Juan Soto seems to be settling into the big leagues just fine. (Nick Wass/Associated Press)

Mike Rizzo once had to deconstruct the entire Nationals academy in the Dominican Republic, flying down for a whirlwind trip in which he extricated players and was left to find somewhere to start anew. His top man in the Dominican, Johnny DiPuglia, has overseen the growth of the Nationals’ international scouting presence from ineffectual to a force to be reckoned with, a system that molded future big leaguers like Reynaldo Lopez, Wilmer Difo, Pedro Severino, Victor Robles and, now, Juan Soto.

Both Rizzo and DiPuglia smiled as they left Nationals Park together Monday night, having watched the latest of those big leaguers, Juan Soto, become the first teenager to homer in the big leagues since Bryce Harper did it in 2012. He is the latest in a group of promising Dominican players that is as talented as it is meaningful to the burgeoning Nationals academy in their home country. Members of the Nationals coaching staff put the game on for those players, who watched Soto’s debut from a room in that academy. When Soto homered, the room exploded.

Rizzo, not prone to sentimentality, said he got goose bumps when he saw the video. Nationals players reacted positively on Twitter, liking the footage as soon as they saw it — the modern day equivalent of a smile. Dave Martinez, who did not see the video but watched Soto round the bases live, said the teenager didn’t know what to do when the crowd kept clapping and clapping after the swing. He, Michael A. Taylor and others urged Soto to step out and acknowledge the crowd with the first teenage curtain call here since Harper’s in 2012.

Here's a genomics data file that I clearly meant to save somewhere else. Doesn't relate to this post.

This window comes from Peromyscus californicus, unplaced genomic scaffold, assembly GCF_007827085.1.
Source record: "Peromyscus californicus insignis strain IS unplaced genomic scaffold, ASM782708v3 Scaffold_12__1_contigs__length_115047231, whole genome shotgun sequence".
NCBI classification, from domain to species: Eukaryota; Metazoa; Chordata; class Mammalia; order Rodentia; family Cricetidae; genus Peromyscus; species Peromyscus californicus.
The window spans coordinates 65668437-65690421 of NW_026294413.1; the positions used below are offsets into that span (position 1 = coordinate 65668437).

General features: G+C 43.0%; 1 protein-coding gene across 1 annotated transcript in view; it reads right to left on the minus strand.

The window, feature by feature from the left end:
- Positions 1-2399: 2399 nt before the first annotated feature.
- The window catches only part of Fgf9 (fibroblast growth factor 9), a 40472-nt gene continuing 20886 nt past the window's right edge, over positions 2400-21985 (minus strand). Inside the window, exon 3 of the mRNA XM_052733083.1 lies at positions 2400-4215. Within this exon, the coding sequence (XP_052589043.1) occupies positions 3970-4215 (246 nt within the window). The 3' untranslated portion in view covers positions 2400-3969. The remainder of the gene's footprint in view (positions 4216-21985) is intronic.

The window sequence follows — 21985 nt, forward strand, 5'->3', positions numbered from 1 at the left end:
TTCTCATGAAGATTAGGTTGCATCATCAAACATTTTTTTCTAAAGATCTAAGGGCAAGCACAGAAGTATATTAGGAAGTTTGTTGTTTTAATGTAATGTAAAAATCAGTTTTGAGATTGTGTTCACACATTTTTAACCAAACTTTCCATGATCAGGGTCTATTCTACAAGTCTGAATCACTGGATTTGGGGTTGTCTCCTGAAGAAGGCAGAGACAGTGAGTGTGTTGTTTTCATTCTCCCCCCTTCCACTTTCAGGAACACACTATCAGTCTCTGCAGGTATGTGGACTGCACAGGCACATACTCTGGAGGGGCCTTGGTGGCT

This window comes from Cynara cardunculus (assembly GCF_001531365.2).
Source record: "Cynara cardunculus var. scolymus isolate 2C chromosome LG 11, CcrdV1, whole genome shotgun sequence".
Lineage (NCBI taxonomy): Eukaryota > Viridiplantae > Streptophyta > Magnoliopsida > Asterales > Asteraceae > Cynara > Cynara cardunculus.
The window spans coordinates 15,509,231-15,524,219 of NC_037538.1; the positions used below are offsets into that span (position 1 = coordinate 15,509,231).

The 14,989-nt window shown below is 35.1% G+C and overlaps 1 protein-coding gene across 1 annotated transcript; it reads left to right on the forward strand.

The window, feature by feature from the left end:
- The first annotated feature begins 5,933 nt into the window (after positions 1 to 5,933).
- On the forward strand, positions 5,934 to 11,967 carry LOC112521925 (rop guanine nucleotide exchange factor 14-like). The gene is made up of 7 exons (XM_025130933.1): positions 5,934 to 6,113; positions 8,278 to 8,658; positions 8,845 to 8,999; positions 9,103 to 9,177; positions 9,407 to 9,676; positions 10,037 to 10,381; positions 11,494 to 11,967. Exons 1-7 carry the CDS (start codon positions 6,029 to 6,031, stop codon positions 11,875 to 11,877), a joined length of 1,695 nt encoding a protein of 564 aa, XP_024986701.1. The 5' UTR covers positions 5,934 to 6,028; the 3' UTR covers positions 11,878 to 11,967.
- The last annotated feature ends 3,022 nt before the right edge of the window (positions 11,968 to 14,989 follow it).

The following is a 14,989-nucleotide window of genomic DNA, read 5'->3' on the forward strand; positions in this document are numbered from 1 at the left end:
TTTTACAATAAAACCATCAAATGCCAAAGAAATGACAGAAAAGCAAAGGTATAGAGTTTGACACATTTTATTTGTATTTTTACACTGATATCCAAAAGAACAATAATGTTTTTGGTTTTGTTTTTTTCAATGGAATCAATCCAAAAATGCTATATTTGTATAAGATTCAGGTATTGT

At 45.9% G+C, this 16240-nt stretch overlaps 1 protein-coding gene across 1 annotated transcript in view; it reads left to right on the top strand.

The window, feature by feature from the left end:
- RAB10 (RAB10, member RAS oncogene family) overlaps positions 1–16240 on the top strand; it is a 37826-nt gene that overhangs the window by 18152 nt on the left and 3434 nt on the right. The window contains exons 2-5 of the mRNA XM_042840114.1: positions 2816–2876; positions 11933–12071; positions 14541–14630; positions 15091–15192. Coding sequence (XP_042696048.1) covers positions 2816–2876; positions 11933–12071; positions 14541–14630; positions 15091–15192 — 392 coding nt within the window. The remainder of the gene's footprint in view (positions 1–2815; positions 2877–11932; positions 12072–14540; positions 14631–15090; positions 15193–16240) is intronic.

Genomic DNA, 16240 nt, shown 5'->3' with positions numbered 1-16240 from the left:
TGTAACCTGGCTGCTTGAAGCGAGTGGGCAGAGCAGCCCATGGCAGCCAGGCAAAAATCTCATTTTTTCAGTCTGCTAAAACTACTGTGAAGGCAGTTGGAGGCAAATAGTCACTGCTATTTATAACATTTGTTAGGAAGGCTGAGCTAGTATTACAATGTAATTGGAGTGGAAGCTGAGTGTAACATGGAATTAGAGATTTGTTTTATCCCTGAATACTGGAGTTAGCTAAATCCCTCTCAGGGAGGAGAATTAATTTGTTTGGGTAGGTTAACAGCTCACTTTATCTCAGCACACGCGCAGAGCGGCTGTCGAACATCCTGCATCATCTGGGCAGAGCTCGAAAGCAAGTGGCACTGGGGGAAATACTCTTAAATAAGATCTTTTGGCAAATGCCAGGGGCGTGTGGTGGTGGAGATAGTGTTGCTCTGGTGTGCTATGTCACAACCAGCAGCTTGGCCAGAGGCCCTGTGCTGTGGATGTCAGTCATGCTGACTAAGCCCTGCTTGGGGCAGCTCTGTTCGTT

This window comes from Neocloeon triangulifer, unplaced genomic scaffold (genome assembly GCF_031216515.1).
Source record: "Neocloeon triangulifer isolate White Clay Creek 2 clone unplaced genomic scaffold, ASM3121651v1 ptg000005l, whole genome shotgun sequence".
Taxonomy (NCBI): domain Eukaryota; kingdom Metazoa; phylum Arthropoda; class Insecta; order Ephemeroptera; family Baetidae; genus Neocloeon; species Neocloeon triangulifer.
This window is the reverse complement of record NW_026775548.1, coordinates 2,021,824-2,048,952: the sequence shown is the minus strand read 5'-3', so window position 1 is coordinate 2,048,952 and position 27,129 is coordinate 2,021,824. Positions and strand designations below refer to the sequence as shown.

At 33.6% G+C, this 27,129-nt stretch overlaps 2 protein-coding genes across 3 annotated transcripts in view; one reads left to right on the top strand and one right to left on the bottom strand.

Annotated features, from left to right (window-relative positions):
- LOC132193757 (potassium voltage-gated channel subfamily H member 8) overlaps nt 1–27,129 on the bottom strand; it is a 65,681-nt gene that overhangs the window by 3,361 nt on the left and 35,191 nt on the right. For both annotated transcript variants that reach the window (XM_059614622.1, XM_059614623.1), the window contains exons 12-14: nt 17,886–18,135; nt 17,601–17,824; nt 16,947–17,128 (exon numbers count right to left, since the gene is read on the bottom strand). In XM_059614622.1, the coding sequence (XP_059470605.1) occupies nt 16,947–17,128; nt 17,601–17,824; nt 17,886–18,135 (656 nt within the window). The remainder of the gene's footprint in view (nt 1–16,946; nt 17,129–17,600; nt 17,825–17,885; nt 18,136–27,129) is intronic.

“The smile, the joy out of his face. It’s what baseball is all about,” Gio Gonzalez said. “Just being so young and enjoying the moment. 19 years old, I don’t even know where I was at 19, just getting to high-A or something like that. It’s unbelievable. That’s a pretty cool story.”

Veteran Mark Reynolds, who was on the Diamondbacks when Justin Upton debuted at 19, said he appreciates moments like these more than he would have then — now that his career is years along, and nearly ended this winter.

“I think sometimes in the past I’d maybe take it for granted that I was here,” Reynolds said. “Now I reflect a lot more and really cherish every moment that I have because after this offseason, I don’t know how many more I’m going to have. But to see him come and do what he’s doing at 19 is crazy. ”

But if the home run meant something to all those who saw it life, it seems to mean a whole lot more who watched from afar, on a television at the academy in the Dominican Republic where Juan Soto was a hopeful teenager not too long ago.

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